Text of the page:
I can't stand his image with his earrings ... and the celeb lifestyle hanging out with African-American rap artists in LA (such as Jay-Z) etc ... and having a popstar girlfriend and dog in the paddock as trophies ...

    He lost his way. And his personality is the reason why this happened.
     

    Hamilton lives a black guys lifestyle which is not customary in F1. But why should it be a negative thing? Provided that he doesn't use substances (unlikely given his circle of friends), his personal style and preferences are not relevant to his racing.

    What I wrote is just relevant to whether or not I like him on a personal level. Of course, it isn't relevant to his racing. I respect his talent as a driver Smiley


    --


    997.1 C2S GT Silver/Cocoa, -20mm/LSD, PSE, short shifter, SportDesign rims, Zuffenhausen pickup, BMW Z4 2.5i Roadster Sterling Grey/Red


    Re: 2014 Belgian F1 Grand Prix at Spa-Francorchamps

    easy_rider911:
    apias:

    Hamilton/Mercedes absolutely made the correct decision to retire from the race. It would have been pointless and stupid to continue, particularly considering his engine deficit.

    Agreed. What was dumb was the extended delay. They should have retired him much earlier in the race.

    As mentioned above, I didn't see the race, but, yes, they probably should have pulled him off the track as soon as it was clear the extent of his damage, which would have been during the pitstop for his tire change.


    Re: 2014 Belgian F1 Grand Prix at Spa-Francorchamps

    apias:

    I unfortunately didn't see the race and, because it's always popping around on different channels here, it didn't get recorded, so I'm not able to watch that either. But, reading the comments on it, and the discussion of the incident and driver comments, here's my take on what happened...

    Some drivers, through a history of aggressive, no-holds-barred driving develop a psychological advantage over their rivals in critical situations. Schumacher was one of those drivers, who you knew would absolutely not give way at a critical moment, the most extreme example of which is perhaps the 2005 U.S. Grand Prix when he forced Rubens Barrichello down the run-off following his pit lane exit to prevent Barrichello taking the lead in this otherwise bizarre race. Barrichello knew that Schumacher would not give way at the last minute, and, in fact, Schumacher held his line until Barrichello was forced off the track. In this game of chicken, Barrichello "knew" that Schumacher would wreck them both before he would give Barrichello room to go around him on the outside, and Schumacher used that "knowledge", or, more precisely, fear, to his advantage to keep the lead in an otherwise (almost literally) uncontested race.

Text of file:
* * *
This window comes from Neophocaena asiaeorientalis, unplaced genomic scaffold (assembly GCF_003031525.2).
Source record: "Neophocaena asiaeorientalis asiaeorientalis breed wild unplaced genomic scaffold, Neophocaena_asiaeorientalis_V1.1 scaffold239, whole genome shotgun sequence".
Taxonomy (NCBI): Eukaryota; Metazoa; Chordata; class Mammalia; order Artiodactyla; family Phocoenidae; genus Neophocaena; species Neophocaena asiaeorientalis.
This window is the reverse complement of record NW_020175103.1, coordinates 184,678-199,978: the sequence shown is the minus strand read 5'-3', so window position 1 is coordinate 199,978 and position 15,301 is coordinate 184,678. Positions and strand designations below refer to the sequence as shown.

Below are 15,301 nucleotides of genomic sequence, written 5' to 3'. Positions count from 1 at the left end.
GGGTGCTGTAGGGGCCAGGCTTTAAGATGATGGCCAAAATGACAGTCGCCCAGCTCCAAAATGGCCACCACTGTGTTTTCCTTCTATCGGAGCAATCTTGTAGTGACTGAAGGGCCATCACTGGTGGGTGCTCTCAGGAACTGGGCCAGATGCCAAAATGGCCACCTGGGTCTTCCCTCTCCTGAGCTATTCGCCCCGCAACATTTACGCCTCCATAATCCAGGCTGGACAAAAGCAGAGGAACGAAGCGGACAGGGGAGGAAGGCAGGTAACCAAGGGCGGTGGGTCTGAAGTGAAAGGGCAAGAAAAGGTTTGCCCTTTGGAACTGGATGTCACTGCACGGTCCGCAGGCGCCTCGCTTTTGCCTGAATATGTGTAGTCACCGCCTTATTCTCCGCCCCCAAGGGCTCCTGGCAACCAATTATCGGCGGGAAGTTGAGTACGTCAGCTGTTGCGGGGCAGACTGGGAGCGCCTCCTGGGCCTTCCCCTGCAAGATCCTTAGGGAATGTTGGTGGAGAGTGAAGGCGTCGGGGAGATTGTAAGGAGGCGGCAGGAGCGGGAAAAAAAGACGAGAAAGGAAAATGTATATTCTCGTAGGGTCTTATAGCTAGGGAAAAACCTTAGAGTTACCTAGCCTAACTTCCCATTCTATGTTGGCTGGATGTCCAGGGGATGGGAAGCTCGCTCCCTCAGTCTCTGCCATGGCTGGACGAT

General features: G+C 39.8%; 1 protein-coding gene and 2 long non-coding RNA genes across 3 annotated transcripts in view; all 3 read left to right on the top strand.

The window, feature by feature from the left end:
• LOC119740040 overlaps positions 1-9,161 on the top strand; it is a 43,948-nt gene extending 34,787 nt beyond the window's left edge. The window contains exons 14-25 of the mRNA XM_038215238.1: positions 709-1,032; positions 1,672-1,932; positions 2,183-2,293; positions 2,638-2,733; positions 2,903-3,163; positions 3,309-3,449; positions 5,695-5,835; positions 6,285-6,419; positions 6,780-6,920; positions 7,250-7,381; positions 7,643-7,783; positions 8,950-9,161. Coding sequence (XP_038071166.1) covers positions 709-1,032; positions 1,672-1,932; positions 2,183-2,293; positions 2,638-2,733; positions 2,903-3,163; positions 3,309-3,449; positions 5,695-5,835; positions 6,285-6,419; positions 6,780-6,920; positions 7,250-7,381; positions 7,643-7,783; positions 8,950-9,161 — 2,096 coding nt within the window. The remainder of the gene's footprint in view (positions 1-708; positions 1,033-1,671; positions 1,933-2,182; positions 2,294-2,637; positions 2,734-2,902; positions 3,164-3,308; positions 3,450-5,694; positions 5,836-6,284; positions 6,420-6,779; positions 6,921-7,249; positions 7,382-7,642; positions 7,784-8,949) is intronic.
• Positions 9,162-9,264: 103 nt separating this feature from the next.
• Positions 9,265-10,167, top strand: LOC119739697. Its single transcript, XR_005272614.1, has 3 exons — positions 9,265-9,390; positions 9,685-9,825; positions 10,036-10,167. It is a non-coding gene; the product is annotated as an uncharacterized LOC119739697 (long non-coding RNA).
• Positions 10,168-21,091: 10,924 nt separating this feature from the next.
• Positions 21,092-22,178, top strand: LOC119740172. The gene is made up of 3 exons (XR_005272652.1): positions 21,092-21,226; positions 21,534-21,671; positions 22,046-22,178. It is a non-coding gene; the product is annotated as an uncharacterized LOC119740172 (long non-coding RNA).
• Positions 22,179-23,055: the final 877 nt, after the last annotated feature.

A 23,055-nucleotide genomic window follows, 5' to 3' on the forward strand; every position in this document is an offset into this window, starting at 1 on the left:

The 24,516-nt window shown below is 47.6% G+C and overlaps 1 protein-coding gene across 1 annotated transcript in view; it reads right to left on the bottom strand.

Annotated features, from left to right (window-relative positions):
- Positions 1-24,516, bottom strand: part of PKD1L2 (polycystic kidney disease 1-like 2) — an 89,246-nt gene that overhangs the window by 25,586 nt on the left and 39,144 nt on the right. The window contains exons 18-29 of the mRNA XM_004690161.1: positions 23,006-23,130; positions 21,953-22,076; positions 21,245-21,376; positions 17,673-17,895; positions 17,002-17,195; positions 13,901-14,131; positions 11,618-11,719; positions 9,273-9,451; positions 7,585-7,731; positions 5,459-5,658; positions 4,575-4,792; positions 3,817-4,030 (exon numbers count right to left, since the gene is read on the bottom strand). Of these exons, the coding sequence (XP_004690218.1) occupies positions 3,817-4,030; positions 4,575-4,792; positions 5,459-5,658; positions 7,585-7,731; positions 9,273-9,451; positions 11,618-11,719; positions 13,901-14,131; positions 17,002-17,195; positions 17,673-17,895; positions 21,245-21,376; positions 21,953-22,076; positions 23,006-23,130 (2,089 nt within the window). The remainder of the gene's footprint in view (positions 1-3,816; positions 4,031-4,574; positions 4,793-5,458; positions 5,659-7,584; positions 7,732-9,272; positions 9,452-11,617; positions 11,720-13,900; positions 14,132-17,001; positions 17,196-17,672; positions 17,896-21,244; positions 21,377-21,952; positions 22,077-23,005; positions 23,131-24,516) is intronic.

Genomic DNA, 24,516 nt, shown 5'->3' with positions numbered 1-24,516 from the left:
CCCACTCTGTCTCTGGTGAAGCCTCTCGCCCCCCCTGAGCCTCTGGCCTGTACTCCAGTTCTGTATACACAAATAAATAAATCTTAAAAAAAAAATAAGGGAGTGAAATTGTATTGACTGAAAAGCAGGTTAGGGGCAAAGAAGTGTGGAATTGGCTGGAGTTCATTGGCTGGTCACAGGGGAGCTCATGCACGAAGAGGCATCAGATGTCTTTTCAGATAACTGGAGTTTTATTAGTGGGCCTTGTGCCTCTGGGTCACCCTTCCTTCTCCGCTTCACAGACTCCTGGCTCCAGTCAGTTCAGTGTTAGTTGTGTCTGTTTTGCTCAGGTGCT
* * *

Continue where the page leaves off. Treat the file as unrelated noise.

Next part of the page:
Hamilton is also one of those drivers who plays this game of chicken to his advantage and has a history of forcing other drivers off track by an absolute refusal to ever yield an inch and aggressively using that reputation to his advantage at every instance. In fact, this was exactly what was going on in Hamilton's head at Hockenheim when Hamilton crashed into Button: Hamilton just assumed that Button would let him past because he expects everyone will let him past to avoid a collision.

    So, should Rosberg simply give way and signal to Hamilton, "Do what you want to me on the track because in a tight situation, you know I'll back down first?" Or, should he, championship lead in hand, deliberately, "make a point," and let Hamilton know that he cannot assume that Rosberg will back down in a critical situation, even at the risk of taking both cars out of the race. This is the point that Rosberg wanted to make to Hamilton, and I suspect that Hamilton may be a little less sure of Rosberg yielding to him in the future.

    So, was it deliberate? Yes. Did Rosberg cleverly puncture Hamilton's tire while limiting his own damage to a tiny bit of front wing? No. He knew he was risking taking himself out of the race. He also knew that there was no certainty that he would come off better, or even not worse, than Hamilton. But, he did it anyway, because he wanted Hamilton to know that he cannot expect a certain win in a  game of chicken with him. Rosberg knew the stakes, knew that he might end up taking only himself out of the race, but he did it anyway to send Hamilton a message; and the next time they find themselves in a similar situation, Hamilton will be that much less certain that, in a game of chicken with Rosberg, he will escaped unscathed. This is a high stakes game where you cannot gift your opponent a psychological edge and expect to win.